Still sick in the head, but 2 cups of Brazilian coffee get me started. Joanne and I hit the streets, but department stores are closed today. Joanne is looking for hard core Japanese pornography. Specifically, bondage. Toru says he does not know where to find this. I suggest she ask the Canadian consul at tonight’s reception. Strictly for art’s sake, of course. (During a later trip to Tokyo I found a book of photographs devoted entirely to bondage and upon returning home, I gave it to Joanne.).
Before going to bed last night, I went to the Dunkin Doughnut shop across the street and got two chocolate covered and a cup of coffee. Terrible doughnuts – coffee okay. McDonald’s is still in business down the street. The people in this area of Tokyo look like parodies of men’s and women’s clothing ads in the New Yorker.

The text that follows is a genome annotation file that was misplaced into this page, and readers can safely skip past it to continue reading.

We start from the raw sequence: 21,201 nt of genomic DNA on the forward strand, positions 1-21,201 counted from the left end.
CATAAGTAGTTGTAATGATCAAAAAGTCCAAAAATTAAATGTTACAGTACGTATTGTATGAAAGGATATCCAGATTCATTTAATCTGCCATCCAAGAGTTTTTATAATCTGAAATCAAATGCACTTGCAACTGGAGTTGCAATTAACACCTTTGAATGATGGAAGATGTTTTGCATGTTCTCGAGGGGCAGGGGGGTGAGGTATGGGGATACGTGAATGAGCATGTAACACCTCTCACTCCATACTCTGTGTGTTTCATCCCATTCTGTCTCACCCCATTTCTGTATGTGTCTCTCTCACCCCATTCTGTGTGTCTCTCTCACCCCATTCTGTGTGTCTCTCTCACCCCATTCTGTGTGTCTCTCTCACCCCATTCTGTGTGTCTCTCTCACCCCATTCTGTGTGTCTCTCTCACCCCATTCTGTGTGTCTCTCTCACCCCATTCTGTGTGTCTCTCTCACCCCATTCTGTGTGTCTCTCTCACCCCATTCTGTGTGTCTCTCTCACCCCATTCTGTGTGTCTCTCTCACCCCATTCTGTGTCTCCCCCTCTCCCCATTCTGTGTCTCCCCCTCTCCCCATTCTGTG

When we arrived at the airport yesterday, we left Bill there to wait for Ruth (Cahn, wife) who was arriving three hours later. Still haven’t seen them. I guess they are out roaming. Something they like to do in every town they hit. They always get the subways together.
Joanne asks Toru if he knows where she could find an arrigata, a Japanese dildo. Toru explained that this is an old word and he did not know where to find one. He said that years ago John Cage met a sailor who brought one back from Japan and it had a tiny bell inside. According to Toru, John said that hearing that bell made him decide to be a composer! Toru was doubtful, but swore that is the story John told him.